Marilyn Monroe

Stacy Conradt
Stacy Conradt / Stacy Conradt

For years, every time we so much as touch a toe out of state, I’ve put cemeteries on our travel itinerary. From garden-like expanses to overgrown boot hills, whether they’re the final resting places of the well-known but not that important or the important but not that well-known, I love them all. After realizing that there are a lot of taphophiles (cemetery and/or tombstone enthusiasts) out there, I’m finally putting my archive of interesting tombstones to good use.

Happy belated birthday to Marilyn Monroe, who would have been 88 yesterday if she hadn’t overdosed on barbiturates in 1962.

Even 50-plus years later, though, her death remains a bit of a mystery. The barbiturates are mostly undisputed—the unresolved issue is whether the overdose was accidental, purposeful, or murder. Conflicting stories from people close to Marilyn have had experts scratching their heads for decades. These are the most popular theories.

The cause: A fatal sleep aid cocktail.

Marilyn’s physician was in the process of slowly weaning her from Nembutal, a sedative. But she had other means of getting it, and may have been mixing it with other drugs. Evidence of both Nembutal and chloral hydrate, another sedative, were discovered during the autopsy. However, they weren’t taken intravenously—there were no needle marks—and reports state that no traces of the drugs were found in her stomach, either. This leads to the theory that Marilyn’s physician administered a drug enema, and perhaps accidentally gave her too much or the wrong combination.

The cause: Getting too close to JFK and RFK.

There are two theories as to how these affairs resulted in murder: Either one of the Kennedy brothers had her killed because she was getting too needy, or a third party (the CIA and the Mafia are both mentioned in conspiracy theories) decided that enough was enough and took her out themselves. Some of Marilyn’s neighbors reported that they saw Robert Kennedy at Monroe’s house the night of her death.

The cause: Marilyn decided to end it herself.

She had attempted suicide at least four times previously, and she had access to a number of drugs. Peter Lawford, Marilyn’s good friend and JFK’s brother-in-law, says that when he spoke to the starlet in the early evening, she said something a little odd: “Say goodbye to Pat, say goodbye to the president, and say goodbye to yourself, because you're a nice guy."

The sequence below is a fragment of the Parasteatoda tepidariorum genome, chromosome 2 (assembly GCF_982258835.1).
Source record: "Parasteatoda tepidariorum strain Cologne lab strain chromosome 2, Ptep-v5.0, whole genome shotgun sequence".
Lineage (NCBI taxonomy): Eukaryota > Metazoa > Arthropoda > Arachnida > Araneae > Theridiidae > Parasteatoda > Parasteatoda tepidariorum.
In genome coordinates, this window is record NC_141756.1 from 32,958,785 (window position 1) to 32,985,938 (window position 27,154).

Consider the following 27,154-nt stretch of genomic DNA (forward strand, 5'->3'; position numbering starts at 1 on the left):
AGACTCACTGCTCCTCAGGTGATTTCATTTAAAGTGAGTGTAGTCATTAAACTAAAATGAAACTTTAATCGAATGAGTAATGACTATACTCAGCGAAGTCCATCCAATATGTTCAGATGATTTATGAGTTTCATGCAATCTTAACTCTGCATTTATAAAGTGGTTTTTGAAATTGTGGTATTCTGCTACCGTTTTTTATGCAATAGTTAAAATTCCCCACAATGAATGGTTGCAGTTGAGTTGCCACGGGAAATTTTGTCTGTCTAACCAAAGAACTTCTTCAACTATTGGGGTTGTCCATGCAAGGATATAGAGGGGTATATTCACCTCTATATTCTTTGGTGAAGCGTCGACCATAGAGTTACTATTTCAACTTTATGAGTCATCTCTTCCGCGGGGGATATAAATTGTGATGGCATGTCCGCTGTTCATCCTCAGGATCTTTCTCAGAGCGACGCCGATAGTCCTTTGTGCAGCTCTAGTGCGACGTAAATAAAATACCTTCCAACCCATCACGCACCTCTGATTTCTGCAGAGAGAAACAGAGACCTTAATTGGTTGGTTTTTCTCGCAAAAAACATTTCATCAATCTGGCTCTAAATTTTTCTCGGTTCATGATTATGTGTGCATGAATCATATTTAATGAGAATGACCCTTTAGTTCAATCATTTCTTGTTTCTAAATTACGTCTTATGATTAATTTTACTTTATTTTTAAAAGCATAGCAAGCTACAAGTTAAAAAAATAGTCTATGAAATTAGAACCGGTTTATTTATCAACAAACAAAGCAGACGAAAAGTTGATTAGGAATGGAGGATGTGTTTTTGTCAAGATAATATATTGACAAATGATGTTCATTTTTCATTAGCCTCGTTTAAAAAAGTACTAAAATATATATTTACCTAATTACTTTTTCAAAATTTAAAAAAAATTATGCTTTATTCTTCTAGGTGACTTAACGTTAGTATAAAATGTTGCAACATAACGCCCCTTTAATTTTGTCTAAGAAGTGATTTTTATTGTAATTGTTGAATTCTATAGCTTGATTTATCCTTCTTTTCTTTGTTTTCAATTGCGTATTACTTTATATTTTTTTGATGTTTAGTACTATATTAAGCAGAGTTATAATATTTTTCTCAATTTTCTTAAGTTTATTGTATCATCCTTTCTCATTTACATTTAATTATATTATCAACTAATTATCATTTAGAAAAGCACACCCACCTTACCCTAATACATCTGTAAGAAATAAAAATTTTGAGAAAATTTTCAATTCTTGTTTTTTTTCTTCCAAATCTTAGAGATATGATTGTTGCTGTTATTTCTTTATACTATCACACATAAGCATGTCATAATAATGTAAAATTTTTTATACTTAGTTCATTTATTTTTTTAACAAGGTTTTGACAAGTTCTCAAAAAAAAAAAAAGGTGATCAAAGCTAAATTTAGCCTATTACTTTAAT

Whether it was suicide, murder, or accidental overdose, Marilyn’s ex-husband, Joe DiMaggio, was convinced that Hollywood had killed her. He arranged her funeral and only allowed 25 people to attend. He excluded most of Monroe’s Hollywood contacts and friends. When studio execs tried to convince DiMaggio that they belonged at the service, he refused, saying, “Tell them if it wasn’t for them, she’d still be here.”

Photo courtesy of Library of Congress

For 20 years, DiMaggio had six long-stemmed roses delivered to Monroe’s grave twice weekly. So why wasn’t the baseball great—who never remarried—buried with his longtime love when he died in 1999? It's possible that he would have been, had he not sold his adjacent crypt after he and Marilyn divorced in 1954. The crypt went to Richard Poncher, whose wife agreed to have him placed face down when he was interred, so he could always be on top of Marilyn.

Monroe continues to make people money even in death. Not only was she one of the top-earning deceased celebrities in 2013, the real estate surrounding her crypt in Westwood Village Memorial Park continues to be hot. In 2009, Richard Poncher’s widow tried to sell his vault on eBay. (So much for resting in peace.) Though it sold for more than $4 million, the winner had to retract his bid.

As of February, the vault next to Marilyn was up for sale—but not the one on the left. Though he never met her, Hugh Hefner bought that piece of "land" for $75,000 in 1992. Hef isn't alone in continuing to love her—the picture above shows how discolored her vault is from more than 50 years of lipstick kisses.

See all entries in our Grave Sightings series here.